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3, JUNE 2013


Synergistic Control of SMES and Battery Energy Storage for Enabling Dispatchability of Renewable Energy Sources
Jae Woong Shim, Youngho Cho, Seog-Joo Kim, Member, IEEE, Sang Won Min, Member, IEEE, and Kyeon Hur, Senior Member, IEEE
AbstractThe use of renewable energy source can reduce greenhouse gas emission and fossil fuel pollution. Compared with fossil fuel energy, renewable energy is not stable and cannot supply rm electrical output (i.e., it is nondispatchable). Fluctuating power from renewables may result in grid power oscillation. To reduce grid swing, energy storage is necessary to smooth output from renewable energy. Energy storage with high energy density and fast response time or high power capacity is desired for compensation of uctuating output. Generally, superconducting magnetic energy storage (SMES) has higher power capacity than battery energy storage, while battery provides higher energy density. Thus, this research proposes a hybrid energy storage system (HESS) composed of an SMES and battery. Novel and practical synergistic control is presented for rming power uctuation by exploiting the strong power and energy capabilities of the SMES and the battery while within the efcient operating range of (i.e., state of charges of) HESS. Comprehensive case studies demonstrate the efcacy of the proposed HESS topology and control algorithm using PSCAD/EMTDC. Index TermsBattery, hybrid energy storage, state of charge (SOC) control, superconducting magnetic energy storage (SMES).

Fig. 1. Charge-discharge characteristics of variable storages.

I. I NTRODUCTION YBRID energy storage system (HESS) has been featured and investigated in research because it combines the functional advantages of two different types of existing energy storage devices and thus provides excellent power and energy capabilities, enabling the desired performance of energy storage system [1], [2]. The research has been particularly focused on applications of HESS for electric vehicles to smooth power uctuation and enhance controllability of battery-powered electric vehicles [3]. However, few research of the HESS for electric power system including applications for the pulsed load has been presented [2]. Only a conceptual discussion without providing detailed case studies is found for variable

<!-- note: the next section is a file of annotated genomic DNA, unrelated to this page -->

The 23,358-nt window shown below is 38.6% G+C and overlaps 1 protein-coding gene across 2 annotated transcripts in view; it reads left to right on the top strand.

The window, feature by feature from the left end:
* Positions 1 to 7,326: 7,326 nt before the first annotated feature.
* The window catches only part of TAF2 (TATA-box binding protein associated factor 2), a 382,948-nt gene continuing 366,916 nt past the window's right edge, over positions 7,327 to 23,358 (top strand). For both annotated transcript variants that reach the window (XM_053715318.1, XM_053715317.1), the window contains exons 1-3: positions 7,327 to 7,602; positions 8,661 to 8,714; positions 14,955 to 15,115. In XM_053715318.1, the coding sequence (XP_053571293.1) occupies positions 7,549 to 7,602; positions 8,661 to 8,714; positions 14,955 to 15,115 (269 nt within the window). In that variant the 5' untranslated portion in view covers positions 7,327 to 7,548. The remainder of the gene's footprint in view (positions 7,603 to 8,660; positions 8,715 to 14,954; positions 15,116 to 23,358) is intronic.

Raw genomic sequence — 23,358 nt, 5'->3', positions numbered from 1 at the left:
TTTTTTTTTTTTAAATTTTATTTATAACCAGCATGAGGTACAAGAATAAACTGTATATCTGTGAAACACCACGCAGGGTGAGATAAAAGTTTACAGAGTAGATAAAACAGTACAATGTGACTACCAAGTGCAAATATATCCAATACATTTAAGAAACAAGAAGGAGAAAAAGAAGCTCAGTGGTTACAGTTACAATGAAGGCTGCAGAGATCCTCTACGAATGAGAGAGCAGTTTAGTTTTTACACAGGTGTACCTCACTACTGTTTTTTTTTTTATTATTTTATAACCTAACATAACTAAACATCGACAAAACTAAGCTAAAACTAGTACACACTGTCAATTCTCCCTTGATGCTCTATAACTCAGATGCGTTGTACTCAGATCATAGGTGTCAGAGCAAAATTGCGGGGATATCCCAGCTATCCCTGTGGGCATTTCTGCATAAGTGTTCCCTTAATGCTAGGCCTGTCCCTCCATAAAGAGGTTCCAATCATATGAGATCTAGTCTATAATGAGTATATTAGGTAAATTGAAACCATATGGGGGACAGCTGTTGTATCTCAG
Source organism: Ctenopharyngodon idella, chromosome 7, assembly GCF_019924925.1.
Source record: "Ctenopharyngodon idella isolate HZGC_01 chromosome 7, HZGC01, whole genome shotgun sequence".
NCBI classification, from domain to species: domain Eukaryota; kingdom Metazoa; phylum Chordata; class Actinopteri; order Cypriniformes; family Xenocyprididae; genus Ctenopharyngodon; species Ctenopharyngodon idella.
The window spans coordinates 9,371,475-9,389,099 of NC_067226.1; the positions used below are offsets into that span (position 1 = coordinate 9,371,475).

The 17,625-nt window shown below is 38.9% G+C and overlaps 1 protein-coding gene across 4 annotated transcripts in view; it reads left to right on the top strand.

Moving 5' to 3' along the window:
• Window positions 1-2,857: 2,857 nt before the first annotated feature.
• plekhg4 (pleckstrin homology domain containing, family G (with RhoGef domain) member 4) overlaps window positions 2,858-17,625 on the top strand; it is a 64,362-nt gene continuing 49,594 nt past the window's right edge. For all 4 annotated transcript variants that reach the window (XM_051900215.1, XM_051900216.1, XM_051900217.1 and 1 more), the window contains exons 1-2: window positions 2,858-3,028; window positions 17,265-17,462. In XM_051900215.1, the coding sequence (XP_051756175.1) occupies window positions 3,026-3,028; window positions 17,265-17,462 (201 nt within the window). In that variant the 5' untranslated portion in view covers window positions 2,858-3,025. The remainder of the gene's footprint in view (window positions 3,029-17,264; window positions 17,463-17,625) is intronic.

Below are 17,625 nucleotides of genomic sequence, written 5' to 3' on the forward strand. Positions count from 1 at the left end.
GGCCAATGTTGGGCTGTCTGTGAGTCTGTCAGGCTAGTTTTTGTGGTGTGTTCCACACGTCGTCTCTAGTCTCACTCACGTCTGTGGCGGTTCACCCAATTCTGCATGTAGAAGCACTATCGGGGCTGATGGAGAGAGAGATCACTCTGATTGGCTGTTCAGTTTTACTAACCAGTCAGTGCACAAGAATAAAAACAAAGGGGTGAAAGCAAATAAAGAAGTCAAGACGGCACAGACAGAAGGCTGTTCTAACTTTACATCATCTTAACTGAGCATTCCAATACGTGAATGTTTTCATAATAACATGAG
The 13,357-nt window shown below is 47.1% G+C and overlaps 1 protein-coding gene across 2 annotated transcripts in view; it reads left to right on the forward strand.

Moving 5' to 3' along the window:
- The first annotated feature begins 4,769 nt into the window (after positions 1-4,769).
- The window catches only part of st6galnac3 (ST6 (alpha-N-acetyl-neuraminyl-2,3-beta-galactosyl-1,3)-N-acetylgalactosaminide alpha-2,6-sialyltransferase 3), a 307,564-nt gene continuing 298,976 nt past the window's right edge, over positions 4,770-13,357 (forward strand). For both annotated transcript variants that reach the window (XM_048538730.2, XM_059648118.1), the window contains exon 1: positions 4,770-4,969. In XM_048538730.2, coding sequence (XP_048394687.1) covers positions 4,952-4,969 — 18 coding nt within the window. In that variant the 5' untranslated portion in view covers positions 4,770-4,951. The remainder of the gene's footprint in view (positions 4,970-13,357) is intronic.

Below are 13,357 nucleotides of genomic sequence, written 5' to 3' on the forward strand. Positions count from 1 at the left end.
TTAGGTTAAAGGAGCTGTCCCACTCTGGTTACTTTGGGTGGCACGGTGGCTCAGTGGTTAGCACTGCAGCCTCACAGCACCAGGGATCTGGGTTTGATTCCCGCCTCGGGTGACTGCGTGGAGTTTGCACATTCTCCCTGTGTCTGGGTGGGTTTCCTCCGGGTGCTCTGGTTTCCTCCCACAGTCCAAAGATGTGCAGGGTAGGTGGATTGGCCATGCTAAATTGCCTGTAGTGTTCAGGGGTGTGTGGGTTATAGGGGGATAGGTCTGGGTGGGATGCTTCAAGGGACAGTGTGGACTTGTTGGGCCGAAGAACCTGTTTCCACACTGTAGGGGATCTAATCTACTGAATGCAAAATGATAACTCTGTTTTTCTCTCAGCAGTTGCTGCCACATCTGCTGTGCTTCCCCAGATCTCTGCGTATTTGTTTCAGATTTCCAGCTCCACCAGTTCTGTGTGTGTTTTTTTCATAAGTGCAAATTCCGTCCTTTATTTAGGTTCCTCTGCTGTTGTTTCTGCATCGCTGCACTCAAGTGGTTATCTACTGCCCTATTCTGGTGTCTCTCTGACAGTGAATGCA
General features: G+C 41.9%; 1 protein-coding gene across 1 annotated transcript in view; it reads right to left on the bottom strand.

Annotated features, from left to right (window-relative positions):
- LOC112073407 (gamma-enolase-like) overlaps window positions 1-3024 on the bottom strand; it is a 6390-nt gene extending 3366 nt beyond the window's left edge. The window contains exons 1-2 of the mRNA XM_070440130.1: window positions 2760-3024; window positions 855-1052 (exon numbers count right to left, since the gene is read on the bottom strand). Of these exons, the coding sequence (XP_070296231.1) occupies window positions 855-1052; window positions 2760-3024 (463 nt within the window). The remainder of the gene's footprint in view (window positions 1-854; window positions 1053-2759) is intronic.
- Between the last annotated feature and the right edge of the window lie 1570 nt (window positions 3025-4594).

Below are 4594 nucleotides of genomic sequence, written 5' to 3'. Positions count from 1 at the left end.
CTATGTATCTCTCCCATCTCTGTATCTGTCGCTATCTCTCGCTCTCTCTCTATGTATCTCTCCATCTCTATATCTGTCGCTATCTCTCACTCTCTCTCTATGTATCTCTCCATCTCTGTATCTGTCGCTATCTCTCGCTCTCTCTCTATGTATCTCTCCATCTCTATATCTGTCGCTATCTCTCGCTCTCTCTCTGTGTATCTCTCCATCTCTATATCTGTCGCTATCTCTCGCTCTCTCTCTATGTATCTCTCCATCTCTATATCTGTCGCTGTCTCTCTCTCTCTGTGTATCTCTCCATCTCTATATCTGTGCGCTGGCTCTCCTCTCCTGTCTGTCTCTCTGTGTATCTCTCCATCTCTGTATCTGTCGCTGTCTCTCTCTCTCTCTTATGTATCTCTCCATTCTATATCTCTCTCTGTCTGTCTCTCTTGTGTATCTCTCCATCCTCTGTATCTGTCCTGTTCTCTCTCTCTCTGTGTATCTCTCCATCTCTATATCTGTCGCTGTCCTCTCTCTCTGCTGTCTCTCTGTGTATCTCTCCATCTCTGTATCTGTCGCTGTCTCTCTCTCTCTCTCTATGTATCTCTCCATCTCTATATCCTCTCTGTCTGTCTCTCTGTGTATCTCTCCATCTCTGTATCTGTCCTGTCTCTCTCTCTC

Manuscript received October 9, 2012; revised December 21, 2012; accepted January 10, 2013. Date of publication January 21, 2013; date of current version February 20, 2013. This work was supported in part by Korea Electrotechnology Research Institute and in part by the Human Resources Development program (20124030200040) of the Korea Institute of Energy Technology Evaluation and Planning grant funded by the Korea government Ministry of Knowledge Economy. J. W. Shim, Y. Cho, and K. Hur are with Yonsei University, Seoul 120-749, Korea (e-mail: S.-J. Kim and S. W. Min are with Korea Electrotechnology Research Institute, Uiwang 437-808, Korea (e-mail: Color versions of one or more of the gures in this paper are available online at Digital Object Identier 10.1109/TASC.2013.2241385

generation, e.g., wind. Increasing penetration of wind energy resource raises many grid operational concerns because wind turbines lack in control capability necessary to provide regulation in compensating generation-load imbalance. Inherent variability on every time scale, in fact requires a need for more sophisticated regulation because existing load-following spinning reserves may be too slow or limited in responding to the imbalance [4]. One feasible solution for enhancing regulation capability is the use of HESS as presented in this paper. In this research, the HESS is designed in combination of the SMES and Li-Ion battery and compensates the wind generation variability. Note that the SMES and Li-Ion battery can be positioned in terms of energy and power density as illustrated in Fig. 1 [5], [6], [7] and they may become a perfect combination for the HESS, synergizing high power density of SMES battery and high energy density of Li-ion battery. The SMES deals with instantaneous power changes, while Li-Ion battery handles longer-term variations. This paper further proposes a new control strategy for keeping the SOC levels of two different storage devices in control and demonstrates its practicality and efcacy through practical case studies. II. M ODELING AND S IMULATION As shown in Fig. 2, SMES and battery are connected to the common dc link. Voltage Source Converter (VSC) type inverter controls dc link voltage by controlling the energy ow from the SMES and battery [8]. To conduct long-term simulation studies computationally efciently, equivalent circuits are developed for SMES and the compatibility has been validated through detailed electromagnetic transient models and studies.

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Fig. 2. Hybrid ESS and system topology. TABLE I S YSTEM PARAMETERS Fig. 4. Applied equivalent battery model.

of SMES and battery. SOC equation can be derived from the energy density originated from watt hour in SOC% = 100 Lcoil icoil2 2hWSMES (2)